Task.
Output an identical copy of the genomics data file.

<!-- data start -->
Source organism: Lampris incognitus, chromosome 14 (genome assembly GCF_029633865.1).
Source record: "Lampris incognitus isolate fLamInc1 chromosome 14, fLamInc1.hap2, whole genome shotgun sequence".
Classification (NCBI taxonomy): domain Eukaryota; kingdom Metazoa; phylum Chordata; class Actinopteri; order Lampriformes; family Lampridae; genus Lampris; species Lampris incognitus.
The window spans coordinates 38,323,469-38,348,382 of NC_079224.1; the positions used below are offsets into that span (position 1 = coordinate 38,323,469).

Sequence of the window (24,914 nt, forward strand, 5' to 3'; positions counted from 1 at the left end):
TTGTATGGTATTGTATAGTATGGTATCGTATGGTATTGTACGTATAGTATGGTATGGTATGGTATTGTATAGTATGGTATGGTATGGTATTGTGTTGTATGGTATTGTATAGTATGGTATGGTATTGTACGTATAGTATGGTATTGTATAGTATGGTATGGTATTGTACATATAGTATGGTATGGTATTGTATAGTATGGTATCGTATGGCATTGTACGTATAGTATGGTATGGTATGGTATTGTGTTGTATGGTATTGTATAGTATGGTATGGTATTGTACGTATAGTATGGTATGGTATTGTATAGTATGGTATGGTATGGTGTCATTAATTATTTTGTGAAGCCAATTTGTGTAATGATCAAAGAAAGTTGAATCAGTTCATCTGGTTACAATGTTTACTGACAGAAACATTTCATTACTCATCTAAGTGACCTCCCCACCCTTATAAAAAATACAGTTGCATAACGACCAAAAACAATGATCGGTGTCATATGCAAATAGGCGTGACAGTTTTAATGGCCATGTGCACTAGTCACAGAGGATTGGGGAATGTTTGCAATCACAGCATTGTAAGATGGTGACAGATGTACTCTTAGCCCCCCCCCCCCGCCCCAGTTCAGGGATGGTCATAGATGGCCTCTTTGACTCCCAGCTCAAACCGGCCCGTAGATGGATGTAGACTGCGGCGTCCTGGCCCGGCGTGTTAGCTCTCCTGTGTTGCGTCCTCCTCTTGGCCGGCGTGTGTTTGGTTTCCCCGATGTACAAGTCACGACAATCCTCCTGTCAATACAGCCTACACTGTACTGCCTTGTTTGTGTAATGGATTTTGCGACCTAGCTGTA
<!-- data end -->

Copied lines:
Source organism: Lampris incognitus, chromosome 14 (genome assembly GCF_029633865.1).
Source record: "Lampris incognitus isolate fLamInc1 chromosome 14, fLamInc1.hap2, whole genome shotgun sequence".
Classification (NCBI taxonomy): domain Eukaryota; kingdom Metazoa; phylum Chordata; class Actinopteri; order Lampriformes; family Lampridae; genus Lampris; species Lampris incognitus.
The window spans coordinates 38,323,469-38,348,382 of NC_079224.1; the positions used below are offsets into that span (position 1 = coordinate 38,323,469).

Sequence of the window (24,914 nt, forward strand, 5' to 3'; positions counted from 1 at the left end):
TTGTATGGTATTGTATAGTATGGTATCGTATGGTATTGTACGTATAGTATGGTATGGTATGGTATTGTATAGTATGGTATGGTATGGTATTGTGTTGTATGGTATTGTATAGTATGGTATGGTATTGTACGTATAGTATGGTATTGTATAGTATGGTATGGTATTGTACATATAGTATGGTATGGTATTGTATAGTATGGTATCGTATGGCATTGTACGTATAGTATGGTATGGTATGGTATTGTGTTGTATGGTATTGTATAGTATGGTATGGTATTGTACGTATAGTATGGTATGGTATTGTATAGTATGGTATGGTATGGTGTCATTAATTATTTTGTGAAGCCAATTTGTGTAATGATCAAAGAAAGTTGAATCAGTTCATCTGGTTACAATGTTTACTGACAGAAACATTTCATTACTCATCTAAGTGACCTCCCCACCCTTATAAAAAATACAGTTGCATAACGACCAAAAACAATGATCGGTGTCATATGCAAATAGGCGTGACAGTTTTAATGGCCATGTGCACTAGTCACAGAGGATTGGGGAATGTTTGCAATCACAGCATTGTAAGATGGTGACAGATGTACTCTTAGCCCCCCCCCCCCGCCCCAGTTCAGGGATGGTCATAGATGGCCTCTTTGACTCCCAGCTCAAACCGGCCCGTAGATGGATGTAGACTGCGGCGTCCTGGCCCGGCGTGTTAGCTCTCCTGTGTTGCGTCCTCCTCTTGGCCGGCGTGTGTTTGGTTTCCCCGATGTACAAGTCACGACAATCCTCCTGTCAATACAGCCTACACTGTACTGCCTTGTTTGTGTAATGGATTTTGCGACCTAGCTGTA